Our Scary Return To Trillion-Dollar Budget Deficits

1. Budget Deal: Republicans Abandon Fiscal Conservatism
2. President Trump Proposes Record $4.4 Trillion Budget
3. Trump Said He Would Support 25-Cent Gas/Diesel Tax


With Congress’ passage of an additional $368 billion in federal spending over the next two years on February 9, our government budget deficits could approach, and perhaps exceed, $1 trillion annually for the next several years. That’s very scary!

Particularly disappointing for conservatives is the fact that numerous Republicans voted for this huge government spending boondoggle. It is now clear that many Republicans have abandoned their commitment to fiscal restraint and limited government. Surprise, surprise.

President Trump’s latest federal budget proposal for fiscal year 2019 asks for record-large spending of $4.4 trillion, well above President Obama’s previous record of $4.2 trillion. The budget deficit under Trump’s fiscal year 2019 plan is estimated to be over $900 billion, and that’s based on some very optimistic economic assumptions – so it could be even higher.

This is a lot of bad news that has only come to light in the last two weeks. Maybe that helps explain in part why the stock markets fell out of bed earlier this month. At the very least, the thought of trillion-dollar deficits over several years (at least) suggests that market volatility is likely to remain elevated indefinitely.

Last Wednesday, President Trump told Republican and Democratic leaders that he could support a 25-cent per gallon increase in the federal gasoline and diesel tax. Apparently, this is true as it was reported later the same day by Bloomberg, CNBC and elsewhere.

This is a bad idea! As I will discuss below, one credible economic forecast estimates that such a rise in the gas/diesel tax, along with higher fuel prices expected this year, would wipe out 60% of the tax cuts that Americans are now experiencing. Let’s hope this is just another controversial idea the president threw out there before thinking it through.

Budget Deal: Republicans Abandon Fiscal Conservatism

On Monday, February 12, President Donald Trump unveiled the largest federal budget in US history for fiscal year 2019. At a record $4.4 trillion, it easily exceeded President Obama’s previous record budget of $4.2 trillion that he proposed for FY2017.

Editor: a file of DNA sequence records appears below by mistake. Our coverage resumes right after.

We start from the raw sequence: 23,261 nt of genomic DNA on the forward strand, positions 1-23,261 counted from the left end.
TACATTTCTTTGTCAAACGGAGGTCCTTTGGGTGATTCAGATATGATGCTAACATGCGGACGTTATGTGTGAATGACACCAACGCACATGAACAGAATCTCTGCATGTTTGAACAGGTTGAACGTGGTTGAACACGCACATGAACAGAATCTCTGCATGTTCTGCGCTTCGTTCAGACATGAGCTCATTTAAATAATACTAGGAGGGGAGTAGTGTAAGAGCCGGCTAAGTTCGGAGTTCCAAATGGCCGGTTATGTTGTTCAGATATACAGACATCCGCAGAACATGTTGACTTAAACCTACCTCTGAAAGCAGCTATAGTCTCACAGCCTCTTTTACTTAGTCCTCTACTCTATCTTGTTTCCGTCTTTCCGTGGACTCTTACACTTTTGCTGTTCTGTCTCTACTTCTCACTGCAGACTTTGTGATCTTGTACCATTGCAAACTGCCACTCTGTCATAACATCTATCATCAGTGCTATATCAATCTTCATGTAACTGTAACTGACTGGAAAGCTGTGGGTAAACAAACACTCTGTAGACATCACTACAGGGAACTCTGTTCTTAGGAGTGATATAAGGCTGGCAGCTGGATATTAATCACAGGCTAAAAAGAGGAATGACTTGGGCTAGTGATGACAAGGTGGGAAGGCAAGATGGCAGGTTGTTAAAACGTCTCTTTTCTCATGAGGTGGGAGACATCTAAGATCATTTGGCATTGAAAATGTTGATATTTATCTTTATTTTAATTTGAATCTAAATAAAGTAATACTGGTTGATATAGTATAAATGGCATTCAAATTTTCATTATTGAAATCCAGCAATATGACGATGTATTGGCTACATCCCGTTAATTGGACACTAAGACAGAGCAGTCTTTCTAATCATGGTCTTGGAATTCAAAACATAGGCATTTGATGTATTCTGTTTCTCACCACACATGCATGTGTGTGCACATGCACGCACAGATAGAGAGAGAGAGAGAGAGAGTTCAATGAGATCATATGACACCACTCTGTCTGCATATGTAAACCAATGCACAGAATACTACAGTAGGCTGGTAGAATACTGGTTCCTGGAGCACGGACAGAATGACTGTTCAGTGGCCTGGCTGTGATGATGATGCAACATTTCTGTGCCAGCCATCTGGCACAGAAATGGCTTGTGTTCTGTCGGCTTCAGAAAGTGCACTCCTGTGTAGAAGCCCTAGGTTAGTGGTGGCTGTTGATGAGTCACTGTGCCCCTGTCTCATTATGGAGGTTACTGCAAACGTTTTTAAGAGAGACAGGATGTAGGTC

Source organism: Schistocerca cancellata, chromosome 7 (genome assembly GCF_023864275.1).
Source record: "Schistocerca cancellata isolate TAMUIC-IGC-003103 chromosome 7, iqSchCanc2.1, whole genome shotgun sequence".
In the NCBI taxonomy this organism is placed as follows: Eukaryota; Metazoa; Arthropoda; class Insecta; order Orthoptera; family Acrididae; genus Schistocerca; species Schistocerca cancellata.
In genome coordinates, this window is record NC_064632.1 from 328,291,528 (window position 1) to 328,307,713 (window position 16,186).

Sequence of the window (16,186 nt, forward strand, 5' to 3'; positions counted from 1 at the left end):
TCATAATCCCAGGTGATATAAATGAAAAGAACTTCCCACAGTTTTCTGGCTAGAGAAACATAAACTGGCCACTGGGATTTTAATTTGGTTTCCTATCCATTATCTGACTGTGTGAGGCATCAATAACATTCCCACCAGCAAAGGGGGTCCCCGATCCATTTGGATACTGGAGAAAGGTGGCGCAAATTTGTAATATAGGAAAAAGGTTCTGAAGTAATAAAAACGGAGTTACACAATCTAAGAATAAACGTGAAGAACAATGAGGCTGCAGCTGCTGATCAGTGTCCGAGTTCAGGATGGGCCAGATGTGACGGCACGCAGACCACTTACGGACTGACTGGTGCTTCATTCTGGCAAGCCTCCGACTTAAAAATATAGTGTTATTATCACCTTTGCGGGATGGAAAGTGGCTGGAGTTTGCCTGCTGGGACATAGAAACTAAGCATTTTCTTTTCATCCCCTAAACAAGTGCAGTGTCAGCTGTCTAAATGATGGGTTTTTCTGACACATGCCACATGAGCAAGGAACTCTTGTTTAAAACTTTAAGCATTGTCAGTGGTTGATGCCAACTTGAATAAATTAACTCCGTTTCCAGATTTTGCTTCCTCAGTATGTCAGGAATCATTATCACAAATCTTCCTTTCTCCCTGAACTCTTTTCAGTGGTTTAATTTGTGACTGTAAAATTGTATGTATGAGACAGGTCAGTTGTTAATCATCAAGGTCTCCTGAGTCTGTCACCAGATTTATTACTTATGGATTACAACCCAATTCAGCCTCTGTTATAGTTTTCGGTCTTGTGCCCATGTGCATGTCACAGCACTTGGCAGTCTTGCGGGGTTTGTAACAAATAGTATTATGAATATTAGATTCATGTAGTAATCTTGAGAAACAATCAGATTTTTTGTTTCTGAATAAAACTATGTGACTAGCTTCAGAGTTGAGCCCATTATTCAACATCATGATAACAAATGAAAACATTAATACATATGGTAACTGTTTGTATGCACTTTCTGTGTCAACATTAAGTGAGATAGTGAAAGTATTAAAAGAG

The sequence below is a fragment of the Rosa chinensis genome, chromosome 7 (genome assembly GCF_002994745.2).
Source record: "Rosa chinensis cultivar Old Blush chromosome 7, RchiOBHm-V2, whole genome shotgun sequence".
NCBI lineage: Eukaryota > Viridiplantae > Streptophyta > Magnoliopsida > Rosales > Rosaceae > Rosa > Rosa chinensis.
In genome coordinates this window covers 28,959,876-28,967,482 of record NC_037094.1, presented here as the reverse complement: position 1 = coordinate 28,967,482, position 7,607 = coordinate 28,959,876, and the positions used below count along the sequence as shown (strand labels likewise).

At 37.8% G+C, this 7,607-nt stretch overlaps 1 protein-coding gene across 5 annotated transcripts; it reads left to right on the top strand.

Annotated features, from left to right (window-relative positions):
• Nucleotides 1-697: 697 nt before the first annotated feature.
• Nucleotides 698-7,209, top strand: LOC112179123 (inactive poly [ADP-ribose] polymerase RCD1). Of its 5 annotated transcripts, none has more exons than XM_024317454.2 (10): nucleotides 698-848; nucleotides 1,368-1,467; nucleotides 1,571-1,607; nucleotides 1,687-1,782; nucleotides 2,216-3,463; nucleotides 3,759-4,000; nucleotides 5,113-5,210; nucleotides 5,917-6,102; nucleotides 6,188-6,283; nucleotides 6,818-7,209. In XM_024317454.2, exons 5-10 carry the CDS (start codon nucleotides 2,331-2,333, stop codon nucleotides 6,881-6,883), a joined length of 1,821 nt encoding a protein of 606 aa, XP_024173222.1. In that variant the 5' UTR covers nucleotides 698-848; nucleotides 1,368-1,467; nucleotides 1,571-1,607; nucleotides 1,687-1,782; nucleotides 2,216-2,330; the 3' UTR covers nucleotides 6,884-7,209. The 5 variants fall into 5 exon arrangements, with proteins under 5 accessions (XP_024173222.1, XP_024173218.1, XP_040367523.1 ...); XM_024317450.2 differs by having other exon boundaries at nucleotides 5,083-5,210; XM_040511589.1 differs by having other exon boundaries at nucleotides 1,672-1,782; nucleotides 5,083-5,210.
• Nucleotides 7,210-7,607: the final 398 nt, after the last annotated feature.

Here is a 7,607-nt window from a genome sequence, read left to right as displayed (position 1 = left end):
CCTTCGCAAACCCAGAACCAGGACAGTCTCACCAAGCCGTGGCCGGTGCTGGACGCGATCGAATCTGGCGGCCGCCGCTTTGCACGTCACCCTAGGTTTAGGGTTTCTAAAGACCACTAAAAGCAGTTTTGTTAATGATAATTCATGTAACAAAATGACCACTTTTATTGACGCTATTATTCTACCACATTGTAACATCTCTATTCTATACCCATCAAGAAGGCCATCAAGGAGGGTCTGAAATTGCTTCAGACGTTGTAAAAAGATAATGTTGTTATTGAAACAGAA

As I will discuss below, Mr. Trump’s latest eye-popping budget has zero chance of passing in Congress. But before we get to that discussion, we need to look at the unprecedented Mitch McConnell-Chuck Schumer spending deal passed on February 9 which will add at least $368 billion to the federal budget deficit over the next two years.

The most surprising thing about the McConnell-Schumer deal – in addition to the fact that it blew through mandatory federal spending caps – is that a bunch of Republicans voted for it. Otherwise, it would not have passed.

So much for the Republicans being the party of fiscal restraint and smaller government! Plenty of Republicans in the House and Senate had no problem voting for this spending boondoggle in order to avoid another government shutdown.

As you may recall, the Republicans had been desperate to increase US defense spending so that we could upgrade the military, which suffered during the eight years of the Obama administration. Yet the Democrats insisted that any increase in the military budget must be accompanied by at least a dollar-for-dollar increase in non-defense spending.

Even though the GOP controls the House, the Senate and the White House, enough Republicans caved so that the McConnell-Schumer deal passed the Congress on February 9.